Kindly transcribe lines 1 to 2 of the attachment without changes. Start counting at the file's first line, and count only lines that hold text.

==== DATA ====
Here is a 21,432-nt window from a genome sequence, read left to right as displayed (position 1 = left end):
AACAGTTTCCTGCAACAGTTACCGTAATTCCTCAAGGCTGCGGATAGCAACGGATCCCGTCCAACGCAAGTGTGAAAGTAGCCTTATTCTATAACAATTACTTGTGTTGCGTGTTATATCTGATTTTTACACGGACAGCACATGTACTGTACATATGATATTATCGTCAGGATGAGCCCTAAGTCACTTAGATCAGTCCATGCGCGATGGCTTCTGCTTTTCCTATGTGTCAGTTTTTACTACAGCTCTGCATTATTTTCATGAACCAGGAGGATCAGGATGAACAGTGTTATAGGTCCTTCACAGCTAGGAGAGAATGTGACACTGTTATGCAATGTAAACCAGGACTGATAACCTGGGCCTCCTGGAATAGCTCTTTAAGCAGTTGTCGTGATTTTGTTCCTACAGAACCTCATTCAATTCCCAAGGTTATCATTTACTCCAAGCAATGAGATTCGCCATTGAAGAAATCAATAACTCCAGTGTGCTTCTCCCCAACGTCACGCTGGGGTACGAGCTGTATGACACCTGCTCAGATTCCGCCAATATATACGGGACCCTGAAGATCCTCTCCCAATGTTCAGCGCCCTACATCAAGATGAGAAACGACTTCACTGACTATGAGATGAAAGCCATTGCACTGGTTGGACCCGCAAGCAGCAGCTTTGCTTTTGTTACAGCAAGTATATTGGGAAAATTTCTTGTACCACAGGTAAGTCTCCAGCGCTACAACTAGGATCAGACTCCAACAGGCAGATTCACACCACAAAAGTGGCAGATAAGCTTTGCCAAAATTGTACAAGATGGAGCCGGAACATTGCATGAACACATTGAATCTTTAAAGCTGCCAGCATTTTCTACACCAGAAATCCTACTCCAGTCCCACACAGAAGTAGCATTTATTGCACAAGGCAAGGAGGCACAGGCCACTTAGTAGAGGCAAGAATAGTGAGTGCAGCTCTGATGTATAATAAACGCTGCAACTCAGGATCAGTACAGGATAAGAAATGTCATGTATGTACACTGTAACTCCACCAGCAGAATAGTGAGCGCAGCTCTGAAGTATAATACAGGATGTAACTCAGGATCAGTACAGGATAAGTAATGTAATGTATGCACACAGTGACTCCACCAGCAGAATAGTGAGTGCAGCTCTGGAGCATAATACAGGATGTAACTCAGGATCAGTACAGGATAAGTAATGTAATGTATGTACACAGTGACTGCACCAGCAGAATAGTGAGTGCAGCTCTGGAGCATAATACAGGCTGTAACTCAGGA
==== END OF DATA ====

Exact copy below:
Here is a 21,432-nt window from a genome sequence, read left to right as displayed (position 1 = left end):
AACAGTTTCCTGCAACAGTTACCGTAATTCCTCAAGGCTGCGGATAGCAACGGATCCCGTCCAACGCAAGTGTGAAAGTAGCCTTATTCTATAACAATTACTTGTGTTGCGTGTTATATCTGATTTTTACACGGACAGCACATGTACTGTACATATGATATTATCGTCAGGATGAGCCCTAAGTCACTTAGATCAGTCCATGCGCGATGGCTTCTGCTTTTCCTATGTGTCAGTTTTTACTACAGCTCTGCATTATTTTCATGAACCAGGAGGATCAGGATGAACAGTGTTATAGGTCCTTCACAGCTAGGAGAGAATGTGACACTGTTATGCAATGTAAACCAGGACTGATAACCTGGGCCTCCTGGAATAGCTCTTTAAGCAGTTGTCGTGATTTTGTTCCTACAGAACCTCATTCAATTCCCAAGGTTATCATTTACTCCAAGCAATGAGATTCGCCATTGAAGAAATCAATAACTCCAGTGTGCTTCTCCCCAACGTCACGCTGGGGTACGAGCTGTATGACACCTGCTCAGATTCCGCCAATATATACGGGACCCTGAAGATCCTCTCCCAATGTTCAGCGCCCTACATCAAGATGAGAAACGACTTCACTGACTATGAGATGAAAGCCATTGCACTGGTTGGACCCGCAAGCAGCAGCTTTGCTTTTGTTACAGCAAGTATATTGGGAAAATTTCTTGTACCACAGGTAAGTCTCCAGCGCTACAACTAGGATCAGACTCCAACAGGCAGATTCACACCACAAAAGTGGCAGATAAGCTTTGCCAAAATTGTACAAGATGGAGCCGGAACATTGCATGAACACATTGAATCTTTAAAGCTGCCAGCATTTTCTACACCAGAAATCCTACTCCAGTCCCACACAGAAGTAGCATTTATTGCACAAGGCAAGGAGGCACAGGCCACTTAGTAGAGGCAAGAATAGTGAGTGCAGCTCTGATGTATAATAAACGCTGCAACTCAGGATCAGTACAGGATAAGAAATGTCATGTATGTACACTGTAACTCCACCAGCAGAATAGTGAGCGCAGCTCTGAAGTATAATACAGGATGTAACTCAGGATCAGTACAGGATAAGTAATGTAATGTATGCACACAGTGACTCCACCAGCAGAATAGTGAGTGCAGCTCTGGAGCATAATACAGGATGTAACTCAGGATCAGTACAGGATAAGTAATGTAATGTATGTACACAGTGACTGCACCAGCAGAATAGTGAGTGCAGCTCTGGAGCATAATACAGGCTGTAACTCAGGA